Farm Bill’s passage creates historic reforms, benefits for Wyo producers
With the passage of the Agriculture Act of 2014 several weeks ago, Wyoming’s ag interest groups say the bill does have some impacts on Wyoming’s agriculture industry.
After President Obama signed the Agriculture Act of 2014, House Ag Committee Chairman Frank Lucas commented, “The amazing reality about farm bills is that they reflect the times in which we live. They are reviewed, written, debated and reauthorized nearly every five years. Today our concerns are rightly placed on reducing the size and cost of the federal government.”
The Agriculture Act of 2014 imposes a number of cuts and reforms.
“The Agriculture Act of 2014 includes the most significant reduction to farm policy spending in history by improving agricultural programs,” says the House Ag Committee.
Reforms include repeals to direct payments and limiting producers to those risk management tools offering protection for significant losses. Payments are also limited and reduced, with tightened eligibility.
The bill strengthens crop insurance and reinforces the successful public-private partnership ensuring farmers invest in their own risk management.
Historic reforms to dairy policy are also implemented in the bill, as is support for small businesses and beginning farmers and ranchers.
“The passage of the Farm Bill will have several impacts on Wyoming products,” Wyoming Farm Bill Executive Vice President Ken Hamilton says. “Probably the most significant impact will be that now agriculture producers have some certainty about what is necessary to comply with some of USDA’s requirements.”
Hamilton also notes that the sugar program emerged from conference committee intact.
Wyoming Stock Growers Association Executive Vice President Jim Magagna comments, “A lot of the Farm Bill has to do with crop programs, but generally, there are also good things in it for the livestock industry.”
As an example, Magagna comments that the disaster relief portions of the bill are not only helpful but also necessary for the industry.
“We needed disaster relief two years ago, but this bill gives us a more permanent disaster relief program,” he says. “The program is good for the five-year life of the Farm Bill, where in the past, it had to be renewed. It gives us a little more security than we had.”
Magagna also notes that funding for brucellosis research is particularly helpful for Wyoming’s ag industry.
“Frank Galey and I worked very hard with Senator Mike Enzi to make sure that funding was available,” he comments. “That is good for Wyoming.
Changes in the conservation title also occurred, with a number of programs being consolidated.
In particular, Magagna notes that the programs commonly used by Wyoming producers, such as the Environmental Quality Incentives Program (EQIP) and Farm and Ranch Lands Protection Program (FRPP) will remain available.
“There are some other good things in the bill for Wyoming agriculture, like market access dollars for global trade promotion, and they will help all of agriculture,” Magagna adds. “Those are all good things.”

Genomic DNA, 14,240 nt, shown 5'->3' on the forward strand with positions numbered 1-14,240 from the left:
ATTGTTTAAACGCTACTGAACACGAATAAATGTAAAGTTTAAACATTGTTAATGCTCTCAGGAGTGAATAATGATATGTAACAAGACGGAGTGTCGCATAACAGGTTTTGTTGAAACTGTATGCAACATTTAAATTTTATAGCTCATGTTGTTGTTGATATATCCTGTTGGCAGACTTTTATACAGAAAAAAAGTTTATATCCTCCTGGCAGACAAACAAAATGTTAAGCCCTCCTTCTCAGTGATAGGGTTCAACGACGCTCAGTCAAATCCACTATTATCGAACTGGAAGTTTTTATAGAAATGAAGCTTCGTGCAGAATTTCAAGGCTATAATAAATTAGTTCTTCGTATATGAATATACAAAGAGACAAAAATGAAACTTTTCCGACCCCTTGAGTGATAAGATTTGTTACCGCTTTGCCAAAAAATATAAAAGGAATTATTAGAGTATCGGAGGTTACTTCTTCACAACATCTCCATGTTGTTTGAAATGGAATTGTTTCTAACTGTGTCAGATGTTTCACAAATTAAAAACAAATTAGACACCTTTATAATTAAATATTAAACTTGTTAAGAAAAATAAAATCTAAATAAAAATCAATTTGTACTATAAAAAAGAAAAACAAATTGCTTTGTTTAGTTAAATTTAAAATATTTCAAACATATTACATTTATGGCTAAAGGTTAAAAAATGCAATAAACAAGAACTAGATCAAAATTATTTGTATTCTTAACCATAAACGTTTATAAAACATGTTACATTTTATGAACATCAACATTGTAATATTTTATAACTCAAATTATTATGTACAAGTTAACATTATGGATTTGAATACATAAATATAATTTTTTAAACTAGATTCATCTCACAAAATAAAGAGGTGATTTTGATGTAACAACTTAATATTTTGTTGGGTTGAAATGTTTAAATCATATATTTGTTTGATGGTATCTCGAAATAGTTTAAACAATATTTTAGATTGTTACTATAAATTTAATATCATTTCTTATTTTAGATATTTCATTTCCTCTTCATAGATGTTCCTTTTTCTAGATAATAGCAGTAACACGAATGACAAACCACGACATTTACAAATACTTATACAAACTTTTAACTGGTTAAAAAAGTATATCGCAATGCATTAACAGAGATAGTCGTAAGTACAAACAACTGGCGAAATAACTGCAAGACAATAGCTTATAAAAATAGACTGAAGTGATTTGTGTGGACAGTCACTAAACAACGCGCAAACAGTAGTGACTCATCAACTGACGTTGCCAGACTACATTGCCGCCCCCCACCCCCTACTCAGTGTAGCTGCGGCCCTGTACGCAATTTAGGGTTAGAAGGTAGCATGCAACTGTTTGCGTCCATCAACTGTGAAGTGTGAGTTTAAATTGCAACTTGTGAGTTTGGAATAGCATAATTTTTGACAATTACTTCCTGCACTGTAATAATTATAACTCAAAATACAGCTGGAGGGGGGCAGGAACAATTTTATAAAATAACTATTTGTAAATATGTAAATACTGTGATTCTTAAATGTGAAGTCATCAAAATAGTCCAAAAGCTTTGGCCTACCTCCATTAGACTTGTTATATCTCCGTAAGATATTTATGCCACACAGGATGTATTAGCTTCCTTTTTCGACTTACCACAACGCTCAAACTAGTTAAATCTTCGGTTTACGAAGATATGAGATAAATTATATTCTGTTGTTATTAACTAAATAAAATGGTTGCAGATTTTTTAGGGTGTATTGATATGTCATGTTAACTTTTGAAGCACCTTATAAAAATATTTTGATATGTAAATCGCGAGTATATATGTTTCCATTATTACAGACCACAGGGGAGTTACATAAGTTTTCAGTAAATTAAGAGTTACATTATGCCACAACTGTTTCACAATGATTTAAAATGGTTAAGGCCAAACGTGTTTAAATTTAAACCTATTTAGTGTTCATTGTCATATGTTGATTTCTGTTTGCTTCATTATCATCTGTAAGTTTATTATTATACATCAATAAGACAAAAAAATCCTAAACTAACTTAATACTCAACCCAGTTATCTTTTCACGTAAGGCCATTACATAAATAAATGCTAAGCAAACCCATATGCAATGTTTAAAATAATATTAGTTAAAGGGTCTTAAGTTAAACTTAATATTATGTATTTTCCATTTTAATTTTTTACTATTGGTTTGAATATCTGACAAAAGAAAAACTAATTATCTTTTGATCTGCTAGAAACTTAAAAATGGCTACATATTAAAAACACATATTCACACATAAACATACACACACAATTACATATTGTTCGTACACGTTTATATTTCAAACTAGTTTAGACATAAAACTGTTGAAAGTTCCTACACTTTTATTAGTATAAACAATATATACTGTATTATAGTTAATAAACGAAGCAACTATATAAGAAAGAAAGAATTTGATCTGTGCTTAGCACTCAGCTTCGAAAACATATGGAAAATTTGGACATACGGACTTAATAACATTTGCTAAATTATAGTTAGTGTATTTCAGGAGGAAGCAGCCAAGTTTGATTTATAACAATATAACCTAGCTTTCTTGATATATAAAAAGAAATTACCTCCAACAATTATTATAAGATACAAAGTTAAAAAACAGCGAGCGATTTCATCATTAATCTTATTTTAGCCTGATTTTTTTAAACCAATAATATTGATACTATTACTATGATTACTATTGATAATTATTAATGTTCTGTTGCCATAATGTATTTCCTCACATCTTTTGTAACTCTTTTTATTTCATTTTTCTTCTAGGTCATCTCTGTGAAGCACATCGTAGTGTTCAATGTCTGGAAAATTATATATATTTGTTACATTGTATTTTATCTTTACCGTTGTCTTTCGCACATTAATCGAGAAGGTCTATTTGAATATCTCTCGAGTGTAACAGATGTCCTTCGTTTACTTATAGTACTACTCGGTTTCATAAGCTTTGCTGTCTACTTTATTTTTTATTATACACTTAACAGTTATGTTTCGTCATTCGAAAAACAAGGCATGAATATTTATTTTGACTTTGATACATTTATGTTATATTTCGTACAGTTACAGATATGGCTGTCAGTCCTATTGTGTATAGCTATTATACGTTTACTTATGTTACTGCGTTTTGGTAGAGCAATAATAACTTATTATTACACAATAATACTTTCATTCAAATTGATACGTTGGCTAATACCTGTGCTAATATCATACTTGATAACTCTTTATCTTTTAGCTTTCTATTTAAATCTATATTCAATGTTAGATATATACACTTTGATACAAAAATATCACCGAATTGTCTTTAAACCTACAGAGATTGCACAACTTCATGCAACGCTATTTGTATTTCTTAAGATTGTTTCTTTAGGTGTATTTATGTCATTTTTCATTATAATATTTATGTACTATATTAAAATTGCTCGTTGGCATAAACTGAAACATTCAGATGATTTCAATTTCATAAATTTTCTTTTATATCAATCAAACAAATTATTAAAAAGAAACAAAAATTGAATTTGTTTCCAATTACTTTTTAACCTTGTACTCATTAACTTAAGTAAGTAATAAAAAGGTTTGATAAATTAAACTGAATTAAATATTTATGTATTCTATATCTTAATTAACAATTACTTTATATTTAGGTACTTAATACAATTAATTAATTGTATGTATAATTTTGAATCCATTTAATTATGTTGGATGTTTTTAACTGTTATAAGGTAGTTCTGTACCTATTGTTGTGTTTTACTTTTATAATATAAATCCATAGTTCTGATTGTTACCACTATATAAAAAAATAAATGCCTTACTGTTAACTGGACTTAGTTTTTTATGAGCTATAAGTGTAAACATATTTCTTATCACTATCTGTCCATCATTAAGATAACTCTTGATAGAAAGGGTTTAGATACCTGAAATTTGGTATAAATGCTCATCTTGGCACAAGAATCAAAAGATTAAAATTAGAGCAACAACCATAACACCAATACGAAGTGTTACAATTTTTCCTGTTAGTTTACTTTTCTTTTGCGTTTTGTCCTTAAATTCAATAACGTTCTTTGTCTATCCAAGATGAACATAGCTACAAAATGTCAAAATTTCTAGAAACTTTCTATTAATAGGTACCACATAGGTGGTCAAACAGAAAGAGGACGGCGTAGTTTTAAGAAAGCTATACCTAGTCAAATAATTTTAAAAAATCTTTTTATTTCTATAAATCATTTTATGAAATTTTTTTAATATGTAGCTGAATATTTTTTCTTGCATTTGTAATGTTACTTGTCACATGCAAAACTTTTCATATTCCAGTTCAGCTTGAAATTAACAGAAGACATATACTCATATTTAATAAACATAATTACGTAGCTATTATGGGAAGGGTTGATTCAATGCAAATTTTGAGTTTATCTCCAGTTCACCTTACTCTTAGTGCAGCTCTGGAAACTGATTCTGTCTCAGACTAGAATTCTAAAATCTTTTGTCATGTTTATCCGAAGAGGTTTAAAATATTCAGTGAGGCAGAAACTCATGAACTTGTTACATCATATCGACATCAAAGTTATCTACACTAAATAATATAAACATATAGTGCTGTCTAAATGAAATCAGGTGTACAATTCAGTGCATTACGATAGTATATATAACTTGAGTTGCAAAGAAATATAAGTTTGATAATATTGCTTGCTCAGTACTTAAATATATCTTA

On the opposite side, Magagna and Hamilton both see drawbacks in the bill.
“The overall bill just spends too much money, particularly on the nutrition side,” Magagna emphasizes.
He further notes that the bill failed to change or eliminate mandatory Country of Origin Labeling (COOL) – an issue that WSGA took no stance on.
“Our position on COOL was that we conveyed that we should stay out of the battle as to whether something should be done in the Farm Bill,” Magagna explains. “We asked for a commitment that if the World Trade Organization rules in favor of Canada and Mexico on their appeal, that Congress takes steps to make sure changes are made.”
However, Magagna also anticipates that a final ruling on COOL is a year or more down the road.
Hamilton notes that Wyoming Farm Bureau members also express some concern with the bill.
“Certainly one of the issues that the Wyoming Farm Bureau has always had concerns about is the funding for conservation easements in perpetuity,” he comments.
Additionally, improvements could be made in the bill, says Hamilton.
“There were a couple of sections in the House version that didn’t make into the conference committee report that would have made things better,” he mentions. “For example, the House’s provision that would have prevented the need for a National Pollution Discharge Elimination System permit for pesticide applications was favorable.”
Overall, other impacts to commodities left Wyoming producers largely unscathed.
“The bill will impact each producer differently, and those producers who use Farm Bill programs will measure the impacts based on their individual needs,” Hamilton comments.
“With the president signing the Agricultural Act of 2014 into law, we mark a new era of farm and food policy that values saving money, reforming or repealing government programs,” Lucas noted, “and yet still providing an effective safety net for the production of our national food supply and for those Americans who are struggling.”
“I am pleased we have a new farm bill in place to provide certainty for the next five years to America’s farmers, ranchers, and consumers, and I appreciate the efforts of everyone who helped make it possible,” said Lucas.
Saige Albert is managing editor of the Wyoming Livestock Roundup and can be reached at firstname.lastname@example.org.